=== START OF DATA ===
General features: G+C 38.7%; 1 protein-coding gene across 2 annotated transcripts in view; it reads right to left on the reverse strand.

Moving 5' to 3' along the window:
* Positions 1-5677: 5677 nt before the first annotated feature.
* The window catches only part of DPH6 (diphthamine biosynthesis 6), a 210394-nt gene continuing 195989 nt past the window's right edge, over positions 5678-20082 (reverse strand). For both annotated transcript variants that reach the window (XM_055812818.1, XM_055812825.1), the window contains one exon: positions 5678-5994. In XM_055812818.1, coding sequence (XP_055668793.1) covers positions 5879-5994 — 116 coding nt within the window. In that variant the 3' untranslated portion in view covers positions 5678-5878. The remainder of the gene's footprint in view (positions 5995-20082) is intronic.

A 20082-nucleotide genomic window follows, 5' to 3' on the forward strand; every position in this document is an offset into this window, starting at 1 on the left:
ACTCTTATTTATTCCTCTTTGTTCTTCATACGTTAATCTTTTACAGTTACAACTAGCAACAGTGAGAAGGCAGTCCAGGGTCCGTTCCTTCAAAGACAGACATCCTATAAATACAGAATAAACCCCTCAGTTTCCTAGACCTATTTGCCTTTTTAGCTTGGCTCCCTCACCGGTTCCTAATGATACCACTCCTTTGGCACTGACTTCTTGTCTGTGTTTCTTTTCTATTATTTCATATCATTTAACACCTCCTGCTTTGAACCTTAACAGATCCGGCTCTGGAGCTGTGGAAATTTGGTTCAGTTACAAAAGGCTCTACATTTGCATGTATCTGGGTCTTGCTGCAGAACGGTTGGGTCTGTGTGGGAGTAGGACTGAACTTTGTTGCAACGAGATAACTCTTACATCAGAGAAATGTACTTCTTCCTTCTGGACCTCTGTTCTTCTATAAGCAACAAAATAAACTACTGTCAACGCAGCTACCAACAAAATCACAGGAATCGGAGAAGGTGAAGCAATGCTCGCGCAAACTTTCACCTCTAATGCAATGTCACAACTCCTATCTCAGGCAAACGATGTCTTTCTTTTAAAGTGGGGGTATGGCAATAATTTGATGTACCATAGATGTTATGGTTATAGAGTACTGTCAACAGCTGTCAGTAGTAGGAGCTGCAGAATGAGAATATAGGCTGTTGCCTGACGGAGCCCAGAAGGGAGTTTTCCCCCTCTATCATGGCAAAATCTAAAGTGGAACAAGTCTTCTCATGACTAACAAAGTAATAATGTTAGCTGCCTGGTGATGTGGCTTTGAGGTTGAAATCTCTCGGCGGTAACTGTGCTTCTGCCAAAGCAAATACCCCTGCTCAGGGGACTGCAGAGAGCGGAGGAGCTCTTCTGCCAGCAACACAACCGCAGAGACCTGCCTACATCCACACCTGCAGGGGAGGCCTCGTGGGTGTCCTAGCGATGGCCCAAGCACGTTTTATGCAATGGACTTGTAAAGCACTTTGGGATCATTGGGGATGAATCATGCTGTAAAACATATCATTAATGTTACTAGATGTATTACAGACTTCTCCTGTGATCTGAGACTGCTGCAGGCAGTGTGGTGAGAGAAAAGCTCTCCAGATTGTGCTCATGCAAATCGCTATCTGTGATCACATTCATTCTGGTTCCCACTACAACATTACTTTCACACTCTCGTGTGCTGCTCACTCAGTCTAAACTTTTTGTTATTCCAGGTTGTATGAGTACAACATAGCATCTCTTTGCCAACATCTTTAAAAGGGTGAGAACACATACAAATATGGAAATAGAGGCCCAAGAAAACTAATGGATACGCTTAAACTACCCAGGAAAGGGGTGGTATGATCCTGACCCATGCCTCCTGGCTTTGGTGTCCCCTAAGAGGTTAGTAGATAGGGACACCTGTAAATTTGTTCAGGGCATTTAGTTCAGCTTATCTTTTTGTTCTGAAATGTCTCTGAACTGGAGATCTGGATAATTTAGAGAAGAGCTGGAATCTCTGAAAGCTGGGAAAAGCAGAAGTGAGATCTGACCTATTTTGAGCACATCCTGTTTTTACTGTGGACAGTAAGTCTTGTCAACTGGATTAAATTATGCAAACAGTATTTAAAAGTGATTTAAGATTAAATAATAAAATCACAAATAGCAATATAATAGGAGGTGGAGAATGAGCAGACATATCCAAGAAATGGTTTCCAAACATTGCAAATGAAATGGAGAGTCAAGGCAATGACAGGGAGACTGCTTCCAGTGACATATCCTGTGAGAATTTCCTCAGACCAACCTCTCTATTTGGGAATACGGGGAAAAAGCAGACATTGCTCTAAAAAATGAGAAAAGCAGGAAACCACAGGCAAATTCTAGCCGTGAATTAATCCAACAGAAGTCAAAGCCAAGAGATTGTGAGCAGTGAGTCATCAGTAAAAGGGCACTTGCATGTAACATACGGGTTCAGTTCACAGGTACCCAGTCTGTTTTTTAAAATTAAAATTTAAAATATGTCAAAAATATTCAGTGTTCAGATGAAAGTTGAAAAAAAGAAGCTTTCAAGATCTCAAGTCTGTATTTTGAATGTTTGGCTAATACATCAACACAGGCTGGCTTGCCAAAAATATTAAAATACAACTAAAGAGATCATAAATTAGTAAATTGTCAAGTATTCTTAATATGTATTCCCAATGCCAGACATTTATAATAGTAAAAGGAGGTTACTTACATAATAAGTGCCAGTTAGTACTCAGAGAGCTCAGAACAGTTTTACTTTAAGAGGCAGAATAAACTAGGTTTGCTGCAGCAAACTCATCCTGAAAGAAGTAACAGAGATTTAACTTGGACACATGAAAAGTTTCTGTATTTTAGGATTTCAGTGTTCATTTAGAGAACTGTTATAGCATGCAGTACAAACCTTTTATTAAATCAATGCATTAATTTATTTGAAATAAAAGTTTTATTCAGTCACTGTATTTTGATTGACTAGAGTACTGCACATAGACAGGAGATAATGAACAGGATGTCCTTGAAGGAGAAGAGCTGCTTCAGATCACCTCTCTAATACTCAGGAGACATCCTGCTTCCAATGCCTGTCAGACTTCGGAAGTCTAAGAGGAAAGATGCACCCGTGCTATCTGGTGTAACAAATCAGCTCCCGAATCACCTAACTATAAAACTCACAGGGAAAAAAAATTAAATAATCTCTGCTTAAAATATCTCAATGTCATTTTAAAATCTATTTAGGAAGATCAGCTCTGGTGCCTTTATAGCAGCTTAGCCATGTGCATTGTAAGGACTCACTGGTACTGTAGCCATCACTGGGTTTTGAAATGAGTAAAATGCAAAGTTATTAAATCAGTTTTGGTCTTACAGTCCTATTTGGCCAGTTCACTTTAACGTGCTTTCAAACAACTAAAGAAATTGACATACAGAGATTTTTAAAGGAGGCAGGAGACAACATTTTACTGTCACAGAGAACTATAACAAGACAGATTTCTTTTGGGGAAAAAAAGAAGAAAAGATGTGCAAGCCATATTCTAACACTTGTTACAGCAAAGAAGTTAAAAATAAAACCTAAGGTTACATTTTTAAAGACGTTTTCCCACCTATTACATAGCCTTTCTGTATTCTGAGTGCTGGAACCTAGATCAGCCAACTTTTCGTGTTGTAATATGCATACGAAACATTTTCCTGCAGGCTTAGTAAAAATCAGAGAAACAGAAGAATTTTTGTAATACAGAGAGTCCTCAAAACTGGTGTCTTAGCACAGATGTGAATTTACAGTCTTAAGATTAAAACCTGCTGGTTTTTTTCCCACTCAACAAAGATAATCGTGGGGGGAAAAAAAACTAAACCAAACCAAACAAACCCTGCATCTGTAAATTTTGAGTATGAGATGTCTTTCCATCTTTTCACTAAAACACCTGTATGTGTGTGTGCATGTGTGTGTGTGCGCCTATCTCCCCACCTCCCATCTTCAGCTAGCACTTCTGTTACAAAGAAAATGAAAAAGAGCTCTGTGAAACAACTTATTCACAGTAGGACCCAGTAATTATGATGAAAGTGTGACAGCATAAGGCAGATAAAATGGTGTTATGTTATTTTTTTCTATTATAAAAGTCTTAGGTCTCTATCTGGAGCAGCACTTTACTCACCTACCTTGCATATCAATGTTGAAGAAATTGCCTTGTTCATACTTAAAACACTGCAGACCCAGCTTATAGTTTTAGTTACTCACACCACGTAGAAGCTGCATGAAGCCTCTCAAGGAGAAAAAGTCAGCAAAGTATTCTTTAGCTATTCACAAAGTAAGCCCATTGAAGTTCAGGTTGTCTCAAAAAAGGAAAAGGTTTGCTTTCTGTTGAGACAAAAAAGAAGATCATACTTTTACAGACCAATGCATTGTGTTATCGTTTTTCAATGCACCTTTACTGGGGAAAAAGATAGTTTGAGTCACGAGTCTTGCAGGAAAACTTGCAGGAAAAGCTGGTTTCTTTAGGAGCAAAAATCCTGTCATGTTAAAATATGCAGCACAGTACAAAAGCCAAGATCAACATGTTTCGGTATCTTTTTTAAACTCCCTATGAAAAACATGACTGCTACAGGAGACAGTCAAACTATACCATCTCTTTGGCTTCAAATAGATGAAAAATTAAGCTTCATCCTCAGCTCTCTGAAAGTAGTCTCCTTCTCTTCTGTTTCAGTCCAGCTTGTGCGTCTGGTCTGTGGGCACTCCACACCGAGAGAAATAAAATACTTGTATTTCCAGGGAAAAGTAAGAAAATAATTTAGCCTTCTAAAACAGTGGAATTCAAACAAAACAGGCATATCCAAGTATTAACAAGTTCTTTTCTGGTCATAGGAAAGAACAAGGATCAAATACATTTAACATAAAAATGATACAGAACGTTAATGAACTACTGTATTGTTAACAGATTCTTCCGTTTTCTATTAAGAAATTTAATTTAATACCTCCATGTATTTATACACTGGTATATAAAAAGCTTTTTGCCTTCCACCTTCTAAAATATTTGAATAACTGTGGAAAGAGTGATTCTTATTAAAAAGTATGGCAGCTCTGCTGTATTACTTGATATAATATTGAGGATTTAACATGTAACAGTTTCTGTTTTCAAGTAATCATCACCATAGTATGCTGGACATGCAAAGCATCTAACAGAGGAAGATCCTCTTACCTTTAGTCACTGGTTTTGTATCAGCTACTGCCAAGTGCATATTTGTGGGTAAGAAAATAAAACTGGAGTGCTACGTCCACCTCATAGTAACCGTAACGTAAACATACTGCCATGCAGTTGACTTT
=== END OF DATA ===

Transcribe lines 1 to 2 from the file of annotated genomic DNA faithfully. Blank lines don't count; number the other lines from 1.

General features: G+C 38.7%; 1 protein-coding gene across 2 annotated transcripts in view; it reads right to left on the reverse strand.

Moving 5' to 3' along the window: